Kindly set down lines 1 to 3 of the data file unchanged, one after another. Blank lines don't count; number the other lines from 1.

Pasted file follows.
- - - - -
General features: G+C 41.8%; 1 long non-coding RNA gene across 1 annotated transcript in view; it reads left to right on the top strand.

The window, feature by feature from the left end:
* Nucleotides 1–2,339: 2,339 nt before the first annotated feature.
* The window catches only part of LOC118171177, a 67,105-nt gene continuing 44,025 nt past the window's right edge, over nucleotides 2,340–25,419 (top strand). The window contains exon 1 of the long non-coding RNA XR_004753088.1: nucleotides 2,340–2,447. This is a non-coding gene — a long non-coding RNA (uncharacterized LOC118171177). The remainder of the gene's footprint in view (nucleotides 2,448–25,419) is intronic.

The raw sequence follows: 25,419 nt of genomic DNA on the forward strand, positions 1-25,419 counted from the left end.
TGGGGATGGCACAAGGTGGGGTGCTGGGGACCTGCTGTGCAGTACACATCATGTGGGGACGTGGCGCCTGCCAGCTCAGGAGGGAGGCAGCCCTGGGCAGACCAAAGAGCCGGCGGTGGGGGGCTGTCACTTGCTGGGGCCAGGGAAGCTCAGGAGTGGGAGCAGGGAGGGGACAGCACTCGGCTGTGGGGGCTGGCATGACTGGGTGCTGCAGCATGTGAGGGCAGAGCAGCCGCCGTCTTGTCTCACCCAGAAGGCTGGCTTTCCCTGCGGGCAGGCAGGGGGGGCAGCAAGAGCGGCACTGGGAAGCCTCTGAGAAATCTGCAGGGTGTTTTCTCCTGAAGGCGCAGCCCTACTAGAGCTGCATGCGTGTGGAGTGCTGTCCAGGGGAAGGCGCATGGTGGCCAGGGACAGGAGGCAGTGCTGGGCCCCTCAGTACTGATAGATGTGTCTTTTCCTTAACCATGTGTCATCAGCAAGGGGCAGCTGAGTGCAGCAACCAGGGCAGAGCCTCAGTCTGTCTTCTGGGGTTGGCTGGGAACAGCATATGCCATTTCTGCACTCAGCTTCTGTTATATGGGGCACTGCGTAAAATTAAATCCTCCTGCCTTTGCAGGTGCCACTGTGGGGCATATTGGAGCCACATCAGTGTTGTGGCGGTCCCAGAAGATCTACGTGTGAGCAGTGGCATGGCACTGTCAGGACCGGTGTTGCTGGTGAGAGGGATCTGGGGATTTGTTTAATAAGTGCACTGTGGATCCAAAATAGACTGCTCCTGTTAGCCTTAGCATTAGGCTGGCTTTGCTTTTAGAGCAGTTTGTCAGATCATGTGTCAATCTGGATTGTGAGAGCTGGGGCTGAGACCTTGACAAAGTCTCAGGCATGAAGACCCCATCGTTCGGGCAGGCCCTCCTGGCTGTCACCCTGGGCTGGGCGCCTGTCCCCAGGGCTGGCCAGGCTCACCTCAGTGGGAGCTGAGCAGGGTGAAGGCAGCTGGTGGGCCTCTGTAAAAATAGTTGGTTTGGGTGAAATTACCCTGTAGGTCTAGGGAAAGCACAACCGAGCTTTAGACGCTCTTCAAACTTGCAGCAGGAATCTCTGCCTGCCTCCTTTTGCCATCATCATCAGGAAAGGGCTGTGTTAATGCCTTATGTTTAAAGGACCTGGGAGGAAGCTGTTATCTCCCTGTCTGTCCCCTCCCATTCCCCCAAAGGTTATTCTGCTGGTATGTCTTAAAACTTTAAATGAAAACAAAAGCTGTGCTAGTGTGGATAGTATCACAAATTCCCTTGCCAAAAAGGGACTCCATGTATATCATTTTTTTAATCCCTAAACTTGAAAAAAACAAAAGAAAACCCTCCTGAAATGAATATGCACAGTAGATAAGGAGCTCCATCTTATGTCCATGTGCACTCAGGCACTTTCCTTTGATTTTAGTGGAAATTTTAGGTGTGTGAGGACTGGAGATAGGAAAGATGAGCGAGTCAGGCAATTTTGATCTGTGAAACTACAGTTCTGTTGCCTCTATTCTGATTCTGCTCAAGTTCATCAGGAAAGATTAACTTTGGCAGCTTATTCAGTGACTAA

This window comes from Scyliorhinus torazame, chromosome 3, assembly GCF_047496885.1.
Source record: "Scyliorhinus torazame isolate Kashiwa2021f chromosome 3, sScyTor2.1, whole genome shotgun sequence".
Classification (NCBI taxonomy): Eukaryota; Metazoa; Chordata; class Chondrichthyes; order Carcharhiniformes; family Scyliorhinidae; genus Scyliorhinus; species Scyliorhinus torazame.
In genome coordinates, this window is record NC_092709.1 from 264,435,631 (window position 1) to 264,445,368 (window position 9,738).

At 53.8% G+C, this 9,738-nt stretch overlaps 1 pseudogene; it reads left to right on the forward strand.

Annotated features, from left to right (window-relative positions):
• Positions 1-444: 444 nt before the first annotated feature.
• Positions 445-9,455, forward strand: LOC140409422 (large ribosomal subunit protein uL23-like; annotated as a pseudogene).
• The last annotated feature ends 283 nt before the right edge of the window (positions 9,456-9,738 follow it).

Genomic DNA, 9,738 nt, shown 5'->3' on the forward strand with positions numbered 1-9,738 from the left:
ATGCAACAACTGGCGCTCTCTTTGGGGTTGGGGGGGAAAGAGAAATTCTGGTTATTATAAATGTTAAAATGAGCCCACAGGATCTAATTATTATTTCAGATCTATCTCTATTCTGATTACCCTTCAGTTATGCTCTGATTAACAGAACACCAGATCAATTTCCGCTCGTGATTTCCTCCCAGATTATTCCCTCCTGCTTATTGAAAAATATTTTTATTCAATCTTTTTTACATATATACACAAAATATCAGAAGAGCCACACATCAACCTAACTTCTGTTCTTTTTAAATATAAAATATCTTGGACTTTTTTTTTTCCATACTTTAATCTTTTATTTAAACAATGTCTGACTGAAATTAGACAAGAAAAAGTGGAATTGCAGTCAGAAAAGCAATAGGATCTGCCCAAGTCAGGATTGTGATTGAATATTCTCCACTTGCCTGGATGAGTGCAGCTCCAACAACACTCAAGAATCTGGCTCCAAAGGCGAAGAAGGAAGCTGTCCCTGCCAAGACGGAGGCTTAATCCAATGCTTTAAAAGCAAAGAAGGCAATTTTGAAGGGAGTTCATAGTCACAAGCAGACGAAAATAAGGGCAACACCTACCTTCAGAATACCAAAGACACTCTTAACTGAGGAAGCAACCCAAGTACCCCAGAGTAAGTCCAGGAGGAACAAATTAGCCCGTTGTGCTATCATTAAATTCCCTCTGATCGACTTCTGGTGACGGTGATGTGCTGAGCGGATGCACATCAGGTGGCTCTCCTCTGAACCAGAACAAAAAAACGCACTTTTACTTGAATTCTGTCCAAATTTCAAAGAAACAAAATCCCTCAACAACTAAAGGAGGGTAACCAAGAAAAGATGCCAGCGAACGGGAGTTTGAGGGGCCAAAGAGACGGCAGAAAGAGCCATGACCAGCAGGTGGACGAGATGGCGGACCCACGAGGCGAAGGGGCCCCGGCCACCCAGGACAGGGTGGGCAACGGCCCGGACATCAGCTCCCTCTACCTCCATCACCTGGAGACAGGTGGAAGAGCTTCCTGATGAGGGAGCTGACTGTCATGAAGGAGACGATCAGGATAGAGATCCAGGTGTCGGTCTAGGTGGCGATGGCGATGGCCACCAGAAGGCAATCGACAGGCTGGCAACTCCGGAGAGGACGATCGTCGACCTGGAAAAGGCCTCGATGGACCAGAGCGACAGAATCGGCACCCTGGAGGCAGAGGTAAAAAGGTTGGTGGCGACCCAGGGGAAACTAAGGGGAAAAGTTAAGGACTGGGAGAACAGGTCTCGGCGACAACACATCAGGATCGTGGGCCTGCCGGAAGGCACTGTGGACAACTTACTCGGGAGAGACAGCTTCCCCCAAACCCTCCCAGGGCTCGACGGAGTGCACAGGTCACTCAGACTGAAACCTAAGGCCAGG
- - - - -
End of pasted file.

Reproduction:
General features: G+C 41.8%; 1 long non-coding RNA gene across 1 annotated transcript in view; it reads left to right on the top strand.

The window, feature by feature from the left end:
* Nucleotides 1–2,339: 2,339 nt before the first annotated feature.